Concerns about community hunger has prompted some Western Kentucky University students to open their home and host free monthly meals for those in need.
"We have students with a need on campus," said Ariel Moore, an Owensboro sophomore.
Moore is one of five students living in the $100 Solution House on 1534 Chestnut St., which houses four undergraduate students and one graduate student. The house brings together students to meet a community need through a $100 Solution grant. Students hosted an open house Wednesday with free food for students and WKU employees to promote their living learning community.
"Anywhere there's service, we try to plug them in," said Minnette Ellis, an assistant director of Housing and Residence Life, who runs WKU's living learning communities.
Students first opened their home last fall for a Thanksgiving dinner after they learned about local hunger.
"We realized how big of an issue hunger is," said Karina Bruce, a Louisville junior living in the house. She said about eight to 10 WKU students and staff a week stopped by WKU's Food Pantry around October and November.
"We kind of just took it from there and tried to see what we could do as students," she said.
Together they prepared food from WKU's Food Pantry and purchased food with donations to host a Harvest Feast for WKU community members. Three meals later, the students are still trying to raise awareness by providing a comfortable place to get food and meet other people. Whether the project will continue hasn't been decided.
"I think we all hope so," said Bruce, adding it's taught them about teamwork and partnership. The meals have been funded with other donations rather than the $100 grant.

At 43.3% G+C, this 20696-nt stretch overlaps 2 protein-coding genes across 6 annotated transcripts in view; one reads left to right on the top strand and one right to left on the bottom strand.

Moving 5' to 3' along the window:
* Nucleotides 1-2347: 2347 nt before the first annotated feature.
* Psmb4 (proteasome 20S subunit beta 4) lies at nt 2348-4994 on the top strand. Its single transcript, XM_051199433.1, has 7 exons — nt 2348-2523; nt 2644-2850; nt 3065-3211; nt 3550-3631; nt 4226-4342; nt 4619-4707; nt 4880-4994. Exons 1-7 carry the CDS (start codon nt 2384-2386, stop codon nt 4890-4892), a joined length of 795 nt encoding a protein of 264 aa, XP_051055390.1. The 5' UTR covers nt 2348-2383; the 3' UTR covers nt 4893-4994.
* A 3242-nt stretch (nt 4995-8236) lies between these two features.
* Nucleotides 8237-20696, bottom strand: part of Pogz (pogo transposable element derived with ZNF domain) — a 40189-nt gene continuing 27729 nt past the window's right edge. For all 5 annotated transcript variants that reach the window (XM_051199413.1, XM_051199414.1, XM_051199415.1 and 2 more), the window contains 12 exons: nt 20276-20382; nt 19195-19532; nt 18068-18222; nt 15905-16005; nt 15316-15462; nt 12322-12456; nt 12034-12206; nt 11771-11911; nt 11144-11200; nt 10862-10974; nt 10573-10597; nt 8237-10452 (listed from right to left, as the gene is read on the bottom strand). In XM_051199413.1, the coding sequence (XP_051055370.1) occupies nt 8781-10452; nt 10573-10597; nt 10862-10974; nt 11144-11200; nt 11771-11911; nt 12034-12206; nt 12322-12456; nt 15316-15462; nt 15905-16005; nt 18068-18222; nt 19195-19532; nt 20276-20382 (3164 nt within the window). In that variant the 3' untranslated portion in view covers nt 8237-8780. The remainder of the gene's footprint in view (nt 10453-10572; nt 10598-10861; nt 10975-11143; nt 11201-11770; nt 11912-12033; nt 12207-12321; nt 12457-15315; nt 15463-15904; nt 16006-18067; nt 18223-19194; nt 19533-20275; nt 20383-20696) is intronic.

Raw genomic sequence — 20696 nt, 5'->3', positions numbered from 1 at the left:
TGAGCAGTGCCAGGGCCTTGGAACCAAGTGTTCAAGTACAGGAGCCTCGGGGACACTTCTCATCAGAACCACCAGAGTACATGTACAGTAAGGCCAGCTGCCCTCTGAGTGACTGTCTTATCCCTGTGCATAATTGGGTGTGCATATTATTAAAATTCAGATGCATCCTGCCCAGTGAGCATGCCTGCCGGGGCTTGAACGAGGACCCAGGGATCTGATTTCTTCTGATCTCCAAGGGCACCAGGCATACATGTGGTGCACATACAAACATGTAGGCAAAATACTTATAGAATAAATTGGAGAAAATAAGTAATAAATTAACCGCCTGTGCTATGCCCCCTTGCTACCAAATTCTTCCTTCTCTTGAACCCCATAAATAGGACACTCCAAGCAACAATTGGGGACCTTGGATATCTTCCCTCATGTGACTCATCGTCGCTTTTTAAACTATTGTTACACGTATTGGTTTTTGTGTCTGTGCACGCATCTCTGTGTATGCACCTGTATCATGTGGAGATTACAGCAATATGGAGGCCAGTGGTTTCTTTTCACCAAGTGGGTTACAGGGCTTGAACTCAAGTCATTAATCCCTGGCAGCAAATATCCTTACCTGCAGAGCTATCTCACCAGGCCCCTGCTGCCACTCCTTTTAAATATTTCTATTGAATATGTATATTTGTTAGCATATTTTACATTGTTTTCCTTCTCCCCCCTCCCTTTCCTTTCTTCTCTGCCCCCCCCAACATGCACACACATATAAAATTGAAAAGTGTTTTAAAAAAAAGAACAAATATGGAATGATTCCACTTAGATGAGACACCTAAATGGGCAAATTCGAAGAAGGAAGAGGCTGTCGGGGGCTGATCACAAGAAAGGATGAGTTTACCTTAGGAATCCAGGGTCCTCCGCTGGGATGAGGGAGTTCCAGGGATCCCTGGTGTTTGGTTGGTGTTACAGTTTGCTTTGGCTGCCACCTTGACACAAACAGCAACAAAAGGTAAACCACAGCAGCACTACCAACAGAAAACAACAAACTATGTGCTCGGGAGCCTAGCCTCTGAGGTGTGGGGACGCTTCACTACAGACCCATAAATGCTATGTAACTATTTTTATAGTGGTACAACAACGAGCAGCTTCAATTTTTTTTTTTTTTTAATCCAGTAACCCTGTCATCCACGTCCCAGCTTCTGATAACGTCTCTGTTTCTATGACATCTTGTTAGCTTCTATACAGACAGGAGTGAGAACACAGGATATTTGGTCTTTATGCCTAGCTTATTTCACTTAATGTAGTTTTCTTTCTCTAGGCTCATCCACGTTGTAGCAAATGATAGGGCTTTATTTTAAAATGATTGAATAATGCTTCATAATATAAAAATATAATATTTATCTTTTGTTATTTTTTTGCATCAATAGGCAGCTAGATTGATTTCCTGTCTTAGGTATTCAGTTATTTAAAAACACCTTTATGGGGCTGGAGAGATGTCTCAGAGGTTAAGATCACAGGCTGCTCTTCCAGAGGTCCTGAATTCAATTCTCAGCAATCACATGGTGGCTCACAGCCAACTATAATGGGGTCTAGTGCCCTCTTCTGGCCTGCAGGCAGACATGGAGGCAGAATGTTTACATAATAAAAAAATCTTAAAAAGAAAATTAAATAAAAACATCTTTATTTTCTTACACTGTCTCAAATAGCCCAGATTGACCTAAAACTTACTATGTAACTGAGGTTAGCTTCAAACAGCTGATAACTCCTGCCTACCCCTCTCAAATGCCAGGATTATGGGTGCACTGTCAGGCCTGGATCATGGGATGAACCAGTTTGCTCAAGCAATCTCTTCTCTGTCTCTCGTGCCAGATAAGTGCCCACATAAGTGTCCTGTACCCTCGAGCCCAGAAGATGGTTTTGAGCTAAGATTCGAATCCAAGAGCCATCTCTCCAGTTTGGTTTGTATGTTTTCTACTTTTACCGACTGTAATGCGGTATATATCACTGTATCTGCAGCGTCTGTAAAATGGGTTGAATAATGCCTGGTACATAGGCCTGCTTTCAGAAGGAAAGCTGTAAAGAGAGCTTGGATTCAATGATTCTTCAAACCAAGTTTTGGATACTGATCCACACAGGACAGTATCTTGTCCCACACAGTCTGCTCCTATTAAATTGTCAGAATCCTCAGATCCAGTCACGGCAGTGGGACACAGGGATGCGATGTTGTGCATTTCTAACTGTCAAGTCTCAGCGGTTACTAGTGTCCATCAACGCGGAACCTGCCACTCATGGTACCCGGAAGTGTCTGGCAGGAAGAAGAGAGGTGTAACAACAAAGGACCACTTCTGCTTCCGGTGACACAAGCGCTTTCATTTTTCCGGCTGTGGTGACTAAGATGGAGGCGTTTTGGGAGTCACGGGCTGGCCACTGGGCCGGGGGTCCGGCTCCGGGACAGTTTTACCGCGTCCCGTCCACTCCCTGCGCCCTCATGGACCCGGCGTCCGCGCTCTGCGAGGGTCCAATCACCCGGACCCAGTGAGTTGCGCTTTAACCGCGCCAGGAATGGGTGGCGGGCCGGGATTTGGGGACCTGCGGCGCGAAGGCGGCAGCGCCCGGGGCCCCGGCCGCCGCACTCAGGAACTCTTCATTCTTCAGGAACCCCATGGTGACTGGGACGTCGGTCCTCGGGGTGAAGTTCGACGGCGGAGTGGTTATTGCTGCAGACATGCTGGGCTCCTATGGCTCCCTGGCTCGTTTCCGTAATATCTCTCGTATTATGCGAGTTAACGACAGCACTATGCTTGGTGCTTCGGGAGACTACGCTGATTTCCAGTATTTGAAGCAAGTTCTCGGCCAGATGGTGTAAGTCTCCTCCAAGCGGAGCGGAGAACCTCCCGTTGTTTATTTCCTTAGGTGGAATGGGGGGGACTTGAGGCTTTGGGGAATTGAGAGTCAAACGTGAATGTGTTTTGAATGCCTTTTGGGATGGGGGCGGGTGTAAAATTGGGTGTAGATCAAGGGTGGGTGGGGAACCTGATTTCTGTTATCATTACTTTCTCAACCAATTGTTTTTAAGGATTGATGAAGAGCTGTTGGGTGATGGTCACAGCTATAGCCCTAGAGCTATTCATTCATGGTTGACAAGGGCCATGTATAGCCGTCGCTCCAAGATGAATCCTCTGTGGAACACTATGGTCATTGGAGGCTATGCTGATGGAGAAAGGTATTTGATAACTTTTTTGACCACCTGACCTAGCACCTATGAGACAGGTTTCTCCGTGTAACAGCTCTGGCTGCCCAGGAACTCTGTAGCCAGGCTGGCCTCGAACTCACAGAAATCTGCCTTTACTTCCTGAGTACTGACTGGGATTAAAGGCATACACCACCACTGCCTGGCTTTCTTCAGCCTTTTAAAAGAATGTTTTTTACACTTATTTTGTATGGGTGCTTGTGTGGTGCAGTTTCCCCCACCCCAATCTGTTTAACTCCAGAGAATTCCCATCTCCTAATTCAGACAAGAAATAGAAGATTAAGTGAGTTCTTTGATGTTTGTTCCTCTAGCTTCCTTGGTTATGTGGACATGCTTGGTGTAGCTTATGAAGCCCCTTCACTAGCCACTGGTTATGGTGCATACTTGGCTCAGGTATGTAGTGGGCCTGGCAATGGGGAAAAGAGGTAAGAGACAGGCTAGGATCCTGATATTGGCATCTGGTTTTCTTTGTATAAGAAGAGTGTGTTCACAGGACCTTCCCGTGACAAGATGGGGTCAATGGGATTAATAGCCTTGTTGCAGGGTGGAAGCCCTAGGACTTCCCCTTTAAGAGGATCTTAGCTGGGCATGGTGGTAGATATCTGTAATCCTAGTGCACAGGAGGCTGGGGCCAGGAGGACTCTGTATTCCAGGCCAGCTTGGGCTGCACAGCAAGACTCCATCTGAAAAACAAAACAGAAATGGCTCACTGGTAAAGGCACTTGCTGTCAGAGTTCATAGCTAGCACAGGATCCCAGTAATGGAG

"When we come together, it really works," Moore added.
As many as 611,100 Kentuckians receive food assistance from the Kentucky Association of Food Banks, according to a 2014 report. That translates to one in seven people in Kentucky.
Students chatted and gathered in the house to eat tacos, guacamole and chips while sipping soft drinks out of cups with clunking ice.
Jared Richards, an Owensboro freshman who attended the open house, said community service is rewarding.
"I consider that a true joy to me," he said. Richards said he'd like to live in the house someday and came to learn more about it.
Madeline Rafferty, a freshman from Owensboro, attended a spaghetti dinner at the house last month.
"I think this is an awesome way to make an impact," she said, adding it's a way "for students to support other students."
Bowling Green freshman Juan Pinilla appreciated how the event brought "a lot of different people all in one room."
Bowling Green sophomore Emily Anne Pride agreed.
"It's building community across the campus," she said.
— Follow education reporter Aaron Mudd on Twitter @aaron_muddbgdn or visit bgdailynews.com.